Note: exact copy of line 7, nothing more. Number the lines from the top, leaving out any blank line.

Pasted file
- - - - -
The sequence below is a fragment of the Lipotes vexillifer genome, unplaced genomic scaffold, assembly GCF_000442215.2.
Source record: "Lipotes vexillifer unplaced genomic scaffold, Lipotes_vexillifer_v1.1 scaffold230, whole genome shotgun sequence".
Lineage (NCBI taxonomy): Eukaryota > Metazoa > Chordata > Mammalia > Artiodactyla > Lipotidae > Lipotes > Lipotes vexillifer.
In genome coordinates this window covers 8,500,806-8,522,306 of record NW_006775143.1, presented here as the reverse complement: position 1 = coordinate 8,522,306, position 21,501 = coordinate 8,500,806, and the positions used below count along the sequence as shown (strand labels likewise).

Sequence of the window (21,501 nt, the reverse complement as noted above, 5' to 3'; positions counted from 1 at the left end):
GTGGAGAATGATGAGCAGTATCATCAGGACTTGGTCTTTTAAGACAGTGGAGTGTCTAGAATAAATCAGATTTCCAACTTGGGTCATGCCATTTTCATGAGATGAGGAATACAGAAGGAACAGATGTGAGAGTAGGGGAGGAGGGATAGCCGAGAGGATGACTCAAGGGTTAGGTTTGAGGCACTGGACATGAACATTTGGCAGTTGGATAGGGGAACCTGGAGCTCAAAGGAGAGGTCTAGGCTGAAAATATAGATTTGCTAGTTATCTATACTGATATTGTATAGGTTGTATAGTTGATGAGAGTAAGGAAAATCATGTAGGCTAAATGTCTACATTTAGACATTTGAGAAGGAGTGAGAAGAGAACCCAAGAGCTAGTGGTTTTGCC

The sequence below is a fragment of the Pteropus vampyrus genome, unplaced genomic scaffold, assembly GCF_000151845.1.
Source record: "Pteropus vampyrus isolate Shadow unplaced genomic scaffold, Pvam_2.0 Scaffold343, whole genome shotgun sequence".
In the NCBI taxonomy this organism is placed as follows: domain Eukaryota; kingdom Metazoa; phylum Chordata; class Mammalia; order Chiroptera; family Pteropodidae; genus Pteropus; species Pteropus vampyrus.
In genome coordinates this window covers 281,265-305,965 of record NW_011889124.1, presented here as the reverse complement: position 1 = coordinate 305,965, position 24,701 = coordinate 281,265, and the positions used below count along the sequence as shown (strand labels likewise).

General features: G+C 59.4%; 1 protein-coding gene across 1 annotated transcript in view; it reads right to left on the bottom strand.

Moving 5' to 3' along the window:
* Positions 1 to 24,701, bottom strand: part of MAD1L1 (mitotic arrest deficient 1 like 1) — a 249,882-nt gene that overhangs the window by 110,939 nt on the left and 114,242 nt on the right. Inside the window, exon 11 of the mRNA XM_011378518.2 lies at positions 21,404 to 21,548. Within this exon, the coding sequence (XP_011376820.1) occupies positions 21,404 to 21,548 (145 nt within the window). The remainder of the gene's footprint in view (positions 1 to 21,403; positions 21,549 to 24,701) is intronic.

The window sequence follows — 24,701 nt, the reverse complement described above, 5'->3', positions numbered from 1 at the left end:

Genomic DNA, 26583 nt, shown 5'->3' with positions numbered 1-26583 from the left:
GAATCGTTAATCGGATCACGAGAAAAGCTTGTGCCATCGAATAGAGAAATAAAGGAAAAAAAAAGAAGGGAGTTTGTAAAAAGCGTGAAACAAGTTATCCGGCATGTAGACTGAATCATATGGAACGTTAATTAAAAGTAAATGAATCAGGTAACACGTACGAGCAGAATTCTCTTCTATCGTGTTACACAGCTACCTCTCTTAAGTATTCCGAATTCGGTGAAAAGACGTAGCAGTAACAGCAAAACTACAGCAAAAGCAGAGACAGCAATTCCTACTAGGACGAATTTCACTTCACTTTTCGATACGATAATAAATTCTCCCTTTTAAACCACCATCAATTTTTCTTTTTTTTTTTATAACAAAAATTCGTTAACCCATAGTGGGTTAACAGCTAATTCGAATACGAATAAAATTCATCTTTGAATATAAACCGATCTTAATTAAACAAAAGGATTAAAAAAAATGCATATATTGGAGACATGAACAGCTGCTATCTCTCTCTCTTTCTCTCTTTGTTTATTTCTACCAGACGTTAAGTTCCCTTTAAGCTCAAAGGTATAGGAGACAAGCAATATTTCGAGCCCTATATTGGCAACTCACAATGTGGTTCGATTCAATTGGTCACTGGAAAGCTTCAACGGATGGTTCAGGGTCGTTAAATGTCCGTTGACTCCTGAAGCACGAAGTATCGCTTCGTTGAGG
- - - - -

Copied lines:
The sequence below is a fragment of the Pteropus vampyrus genome, unplaced genomic scaffold, assembly GCF_000151845.1.